What to say about an artist like Richard Youngs? The Glasgow-based singer-songwriter has long been one of the most enigmatic, not to mention prolific, figures in the British underground. Perhaps best known – at least amongst those only loosely acquainted with his work – for his disregard of genre boundaries, Youngs is one of the great musical polymaths. This is a man who – in recent years – has turned his natural talent for haunting folk, best represented by 2000’s devastating Sapphie, towards the disparate worlds of drone, dub, krautrock, noise, and (most surprisingly) pop.
It’s worth saying, at this juncture, that Youngs’ forays into new musical territory often bear only the faintest resemblance to these provinces as they are imagined by others. 2014’s Primary Concrete Attack, for example, arose out of an almost contrary desire – on the part of someone who doesn’t like reggae – to make a dub record. From what I remember, it sounded a bit like an Ekoplekz record falling down a flight of stairs in slow motion (in other words, brilliant). Surprisingly, the one time in recent memory in which a Youngs record came as close as could be to being as billed was in 2009 when the inspired Beyond the Valley of the Ultrahits arrived as Youngs’ diversion into 'proper pop'. It was such a roaring success that Jagjaguwar picked it up, after its initial release as a CD-R, and thank goodness they did. It would be criminal if a record so densely packed with effortlessly great tunes had been lost to Discogs like so much of his (limited run) discography.
Belief is something of a sequel to Beyond the Valley of Ultrahits. That being so, it’s almost the polar opposite of Youngs’ last record: the late 2017 double album, This is Not a Lament, which was nearly two hours long and veered wildly between melody and dissonance. Belief, in contrast, is a trim thirty-three minutes in length and – whilst the techniques used to get there are often somewhat esoteric – it’s Youngs’ most accessible collection of songs released this decade. That’s not to say that Belief is a 'pop' record, per se, but it’s definitely on that part of the spectrum.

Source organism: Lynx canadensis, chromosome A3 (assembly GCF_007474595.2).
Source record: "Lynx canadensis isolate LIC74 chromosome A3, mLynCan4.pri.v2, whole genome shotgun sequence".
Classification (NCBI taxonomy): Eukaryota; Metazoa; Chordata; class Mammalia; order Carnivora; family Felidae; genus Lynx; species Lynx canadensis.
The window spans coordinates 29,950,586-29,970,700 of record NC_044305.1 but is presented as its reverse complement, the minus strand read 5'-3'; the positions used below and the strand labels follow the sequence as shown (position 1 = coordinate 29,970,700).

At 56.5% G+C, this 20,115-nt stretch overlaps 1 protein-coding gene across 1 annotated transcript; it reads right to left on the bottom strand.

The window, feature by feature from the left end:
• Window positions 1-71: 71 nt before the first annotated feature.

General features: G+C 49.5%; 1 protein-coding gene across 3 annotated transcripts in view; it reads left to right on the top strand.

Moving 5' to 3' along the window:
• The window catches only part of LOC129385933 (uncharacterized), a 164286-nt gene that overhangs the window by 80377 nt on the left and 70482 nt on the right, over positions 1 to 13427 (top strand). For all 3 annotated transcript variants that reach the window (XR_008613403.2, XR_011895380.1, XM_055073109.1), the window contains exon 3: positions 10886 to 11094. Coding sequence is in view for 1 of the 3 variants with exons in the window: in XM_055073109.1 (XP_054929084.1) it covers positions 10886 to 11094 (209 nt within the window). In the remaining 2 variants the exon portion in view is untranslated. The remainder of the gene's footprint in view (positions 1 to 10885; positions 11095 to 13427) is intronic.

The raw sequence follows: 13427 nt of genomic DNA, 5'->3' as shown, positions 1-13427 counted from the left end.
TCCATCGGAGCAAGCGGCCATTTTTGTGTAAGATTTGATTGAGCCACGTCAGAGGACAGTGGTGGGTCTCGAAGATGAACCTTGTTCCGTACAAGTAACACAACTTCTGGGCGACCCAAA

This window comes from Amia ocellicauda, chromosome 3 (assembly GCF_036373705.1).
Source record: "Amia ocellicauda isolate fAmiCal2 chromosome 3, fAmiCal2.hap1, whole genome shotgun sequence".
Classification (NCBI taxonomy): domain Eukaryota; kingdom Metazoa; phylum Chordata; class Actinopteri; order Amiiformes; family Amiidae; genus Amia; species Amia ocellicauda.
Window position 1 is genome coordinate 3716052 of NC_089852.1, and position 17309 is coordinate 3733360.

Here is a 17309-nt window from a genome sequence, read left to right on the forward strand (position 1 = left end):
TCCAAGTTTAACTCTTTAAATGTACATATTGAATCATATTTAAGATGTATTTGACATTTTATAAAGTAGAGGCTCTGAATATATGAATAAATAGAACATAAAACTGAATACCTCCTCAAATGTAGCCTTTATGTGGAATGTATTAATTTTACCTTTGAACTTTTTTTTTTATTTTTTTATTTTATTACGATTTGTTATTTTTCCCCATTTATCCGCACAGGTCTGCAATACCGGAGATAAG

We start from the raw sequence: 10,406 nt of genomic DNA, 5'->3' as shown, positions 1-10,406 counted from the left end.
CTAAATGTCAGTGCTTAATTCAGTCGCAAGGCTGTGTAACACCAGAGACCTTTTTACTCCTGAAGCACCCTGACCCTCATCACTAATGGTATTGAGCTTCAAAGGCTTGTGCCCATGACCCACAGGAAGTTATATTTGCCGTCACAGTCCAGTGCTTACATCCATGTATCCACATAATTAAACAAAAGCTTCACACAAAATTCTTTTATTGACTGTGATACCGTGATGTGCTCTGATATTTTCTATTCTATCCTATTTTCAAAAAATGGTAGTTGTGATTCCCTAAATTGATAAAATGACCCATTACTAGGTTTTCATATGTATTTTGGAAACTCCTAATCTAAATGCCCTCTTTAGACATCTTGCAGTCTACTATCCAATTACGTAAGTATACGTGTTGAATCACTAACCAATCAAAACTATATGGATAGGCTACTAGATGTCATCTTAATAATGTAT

‘My Own 21st Century’ kicks things off like Robert Wyatt taking on Berlin-era Bowie. Minimalism, perhaps the defining feature of Youngs’ musical career, is the order of the day here. Cutting synths, mournful bass, distant hints of guitar, and Youngs’ vocals are all that is required. Given that the record was reportedly recorded in Youngs’ bedroom, with the man himself responsible for all instrumentation, this might not be surprising, but the vaguely widescreen results certainly are. For a record originally conceived as providing the basis for a mail art project, in which Youngs would send Belief to major labels and collect the rejection letters, this album has a scale to it that occasionally transcends the intimacy one may associate with much of Youngs’ back catalogue. Perhaps no universe exists in which the beautiful ‘Nebulosity’ or ‘Caledonia Running Out of My Mind’ would be guaranteed Radio 1 hits, but neither would sound out of place on, say, afternoon 6 Music either.
Belief isn’t likely to catapult this unassuming artist into the mainstream. “Do you have a channel to channel my epiphany?” Youngs asks on the opening track. Hopefully, thanks to Belief appearing via Tim Burgess’ excellent O’ Genesis label, at least some lucky new pairs of ears will now have the opportunity to find out. Much as I’d like to jealously protect the 11 glorious tracks here and keep them to myself, it really wouldn’t be very fair.
8Benjamin Bland's Score